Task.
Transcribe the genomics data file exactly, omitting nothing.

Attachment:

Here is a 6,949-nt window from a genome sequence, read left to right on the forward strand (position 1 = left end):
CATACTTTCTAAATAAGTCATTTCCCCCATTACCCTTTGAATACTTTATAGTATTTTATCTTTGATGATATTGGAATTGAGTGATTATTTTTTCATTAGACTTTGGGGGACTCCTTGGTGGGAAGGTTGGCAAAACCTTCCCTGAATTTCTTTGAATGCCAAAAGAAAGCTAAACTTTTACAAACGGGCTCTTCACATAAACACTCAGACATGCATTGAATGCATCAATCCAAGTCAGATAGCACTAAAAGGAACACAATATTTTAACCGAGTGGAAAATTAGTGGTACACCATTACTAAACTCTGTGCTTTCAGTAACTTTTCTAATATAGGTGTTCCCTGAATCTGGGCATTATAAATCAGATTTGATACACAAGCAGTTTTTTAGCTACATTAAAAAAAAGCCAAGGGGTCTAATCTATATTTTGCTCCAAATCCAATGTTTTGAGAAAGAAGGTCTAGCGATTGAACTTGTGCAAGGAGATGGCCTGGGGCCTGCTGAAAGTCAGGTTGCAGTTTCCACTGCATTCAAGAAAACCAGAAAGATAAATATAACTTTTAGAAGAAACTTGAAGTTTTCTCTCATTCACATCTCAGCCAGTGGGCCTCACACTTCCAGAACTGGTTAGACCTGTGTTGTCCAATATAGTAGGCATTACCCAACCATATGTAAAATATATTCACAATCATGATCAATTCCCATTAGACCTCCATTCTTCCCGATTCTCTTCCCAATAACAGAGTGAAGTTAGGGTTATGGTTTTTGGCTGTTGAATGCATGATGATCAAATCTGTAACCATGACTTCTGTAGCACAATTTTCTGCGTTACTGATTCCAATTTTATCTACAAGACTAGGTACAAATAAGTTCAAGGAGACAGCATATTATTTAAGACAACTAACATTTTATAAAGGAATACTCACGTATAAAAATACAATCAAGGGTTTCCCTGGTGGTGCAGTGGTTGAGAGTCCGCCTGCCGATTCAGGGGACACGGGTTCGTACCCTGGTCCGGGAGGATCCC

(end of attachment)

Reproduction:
Here is a 6,949-nt window from a genome sequence, read left to right on the forward strand (position 1 = left end):
CATACTTTCTAAATAAGTCATTTCCCCCATTACCCTTTGAATACTTTATAGTATTTTATCTTTGATGATATTGGAATTGAGTGATTATTTTTTCATTAGACTTTGGGGGACTCCTTGGTGGGAAGGTTGGCAAAACCTTCCCTGAATTTCTTTGAATGCCAAAAGAAAGCTAAACTTTTACAAACGGGCTCTTCACATAAACACTCAGACATGCATTGAATGCATCAATCCAAGTCAGATAGCACTAAAAGGAACACAATATTTTAACCGAGTGGAAAATTAGTGGTACACCATTACTAAACTCTGTGCTTTCAGTAACTTTTCTAATATAGGTGTTCCCTGAATCTGGGCATTATAAATCAGATTTGATACACAAGCAGTTTTTTAGCTACATTAAAAAAAAGCCAAGGGGTCTAATCTATATTTTGCTCCAAATCCAATGTTTTGAGAAAGAAGGTCTAGCGATTGAACTTGTGCAAGGAGATGGCCTGGGGCCTGCTGAAAGTCAGGTTGCAGTTTCCACTGCATTCAAGAAAACCAGAAAGATAAATATAACTTTTAGAAGAAACTTGAAGTTTTCTCTCATTCACATCTCAGCCAGTGGGCCTCACACTTCCAGAACTGGTTAGACCTGTGTTGTCCAATATAGTAGGCATTACCCAACCATATGTAAAATATATTCACAATCATGATCAATTCCCATTAGACCTCCATTCTTCCCGATTCTCTTCCCAATAACAGAGTGAAGTTAGGGTTATGGTTTTTGGCTGTTGAATGCATGATGATCAAATCTGTAACCATGACTTCTGTAGCACAATTTTCTGCGTTACTGATTCCAATTTTATCTACAAGACTAGGTACAAATAAGTTCAAGGAGACAGCATATTATTTAAGACAACTAACATTTTATAAAGGAATACTCACGTATAAAAATACAATCAAGGGTTTCCCTGGTGGTGCAGTGGTTGAGAGTCCGCCTGCCGATTCAGGGGACACGGGTTCGTACCCTGGTCCGGGAGGATCCC